Wilhelm Reich in Lewisburg


Mark Kerstetter



Idylls of the pasture:
a pat to Mama’s ample rump,
my silky pony’s frolic near the frigid pond
past a bovine fuck,
then to studies by the hearth.

Papa, there are no fish to be caught.


The day the Russians stormed
took what was left
of Home.

Who am I,


A digger in the hard earth.
Laying my man’s body down
where nothing grows
out of tears and blood
planted by brothers
in arms.


Dr. Freud, help me.

I have lost everything
and know nothing
but my strength,
my will,


A new world will be built,
through the libido,
links in a chain,
by neurotics—
              feel my touch.


Ah, ladies:
look at those goose-steppers!
Aren’t they fine?
You know they are, even as they strip you
of the little
you have left.
And when you have nothing
you’ll beg for more—
look at those goose-steppers!


Dear Mr. Einstein,
why have you not answered
my letters?
Surely you are not subject
to the irrationality of physicists,
to Kafkan assistants who run hot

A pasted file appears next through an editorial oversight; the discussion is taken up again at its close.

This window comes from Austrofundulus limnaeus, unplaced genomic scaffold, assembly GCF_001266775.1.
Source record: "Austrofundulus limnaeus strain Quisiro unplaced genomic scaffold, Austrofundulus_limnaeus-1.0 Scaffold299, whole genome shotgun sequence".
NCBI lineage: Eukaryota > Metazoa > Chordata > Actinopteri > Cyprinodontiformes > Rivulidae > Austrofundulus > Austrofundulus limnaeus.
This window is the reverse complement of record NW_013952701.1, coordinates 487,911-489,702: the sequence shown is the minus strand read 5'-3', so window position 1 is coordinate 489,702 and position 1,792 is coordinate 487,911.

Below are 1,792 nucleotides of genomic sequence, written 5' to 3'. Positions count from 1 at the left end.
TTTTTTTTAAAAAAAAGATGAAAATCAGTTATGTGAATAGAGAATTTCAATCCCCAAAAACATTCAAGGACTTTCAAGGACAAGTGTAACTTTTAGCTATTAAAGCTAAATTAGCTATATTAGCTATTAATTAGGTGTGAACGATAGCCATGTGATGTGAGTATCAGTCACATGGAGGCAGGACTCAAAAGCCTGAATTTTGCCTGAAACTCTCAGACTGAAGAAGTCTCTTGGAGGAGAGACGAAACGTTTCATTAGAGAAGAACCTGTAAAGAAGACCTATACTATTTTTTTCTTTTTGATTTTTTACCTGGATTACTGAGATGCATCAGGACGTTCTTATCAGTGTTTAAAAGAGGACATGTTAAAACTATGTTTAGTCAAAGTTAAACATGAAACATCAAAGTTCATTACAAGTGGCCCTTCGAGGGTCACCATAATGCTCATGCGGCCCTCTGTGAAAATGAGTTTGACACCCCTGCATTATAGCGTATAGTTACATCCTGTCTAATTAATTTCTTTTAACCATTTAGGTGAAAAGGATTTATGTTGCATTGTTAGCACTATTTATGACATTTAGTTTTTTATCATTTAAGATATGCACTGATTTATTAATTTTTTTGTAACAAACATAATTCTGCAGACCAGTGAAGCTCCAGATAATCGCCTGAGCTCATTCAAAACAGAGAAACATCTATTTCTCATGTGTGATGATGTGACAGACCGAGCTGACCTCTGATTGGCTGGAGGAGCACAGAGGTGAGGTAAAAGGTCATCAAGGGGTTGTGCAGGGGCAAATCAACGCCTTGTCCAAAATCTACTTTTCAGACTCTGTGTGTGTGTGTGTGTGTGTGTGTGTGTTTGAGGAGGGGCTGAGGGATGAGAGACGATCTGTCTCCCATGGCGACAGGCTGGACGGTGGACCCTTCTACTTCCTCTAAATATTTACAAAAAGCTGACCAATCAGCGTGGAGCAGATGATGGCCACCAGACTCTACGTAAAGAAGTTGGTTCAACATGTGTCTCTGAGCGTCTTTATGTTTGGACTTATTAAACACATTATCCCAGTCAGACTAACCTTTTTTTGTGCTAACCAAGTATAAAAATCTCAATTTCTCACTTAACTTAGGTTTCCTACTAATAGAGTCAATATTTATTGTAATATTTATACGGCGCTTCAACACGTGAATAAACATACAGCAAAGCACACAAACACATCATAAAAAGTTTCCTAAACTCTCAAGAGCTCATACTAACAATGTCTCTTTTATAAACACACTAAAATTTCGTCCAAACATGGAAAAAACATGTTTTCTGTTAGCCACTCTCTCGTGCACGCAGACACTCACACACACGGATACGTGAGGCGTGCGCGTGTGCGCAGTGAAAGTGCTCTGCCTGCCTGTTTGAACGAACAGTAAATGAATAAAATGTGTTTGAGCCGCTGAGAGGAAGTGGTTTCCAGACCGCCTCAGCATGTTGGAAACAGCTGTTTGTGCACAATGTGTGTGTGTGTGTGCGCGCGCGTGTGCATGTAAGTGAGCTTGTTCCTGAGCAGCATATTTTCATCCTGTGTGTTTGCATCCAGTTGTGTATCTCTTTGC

and cold?
Mr. Einstein?
Why not shove a thermometer in my ass
                      and turn me over?
I’m done.


Looking through the bars
to the Liberty torch in the harbor,
hands useless, yet wanting to reach,
to reach far, farther even
than this torched hand:
through the blue to a far off generation

where children are not born cowards.


Unarmored Life will have a home
where escape from freedom is not an option,
where solitude is justified
and the birth of knowledge
will resound in joyous communion
amongst the lake and mountain pines
and the cosmic wellspring
of Orgonon.


Come and see
my cloud-buster shake
the desert sky
wringing God’s tears
on so many crucified
Christ bones,
bleached white.


I have lain.
Too long
and burned the hand
of love
too strong
for little men
and little women
like you.

I am indifferent now.
You are too offensive.


Do you think that by burning my books
you can stop the Life Energy
That by prohibitions and injunctions
you can stop one baby’s tear
or laugh?

Coda: Lewisburg

Cows in the yard, corn in the shuck,
clit clat of Amish horses;
the sun rises and sets on a dead tree
in a forgotten field.
The Susquehanna River flows cold
and dark
               in the valley.
Boys take to the White Deer woods with guns,
and girls play house.

This is the Bible Belt, forget what
you’ve heard about the South.
Here the bands of religious intolerance are drawn,
and fear of the Other is forged.
And the buckle
—like the Inquisitor’s noose
and the crucifier’s spike—
surrounded with buckshot Baptists,
Nazarenes and Pentecostals, lies
near fallow fields lined with
electric fences.

I am captured
by naked steel
and the dead flesh
of a gun.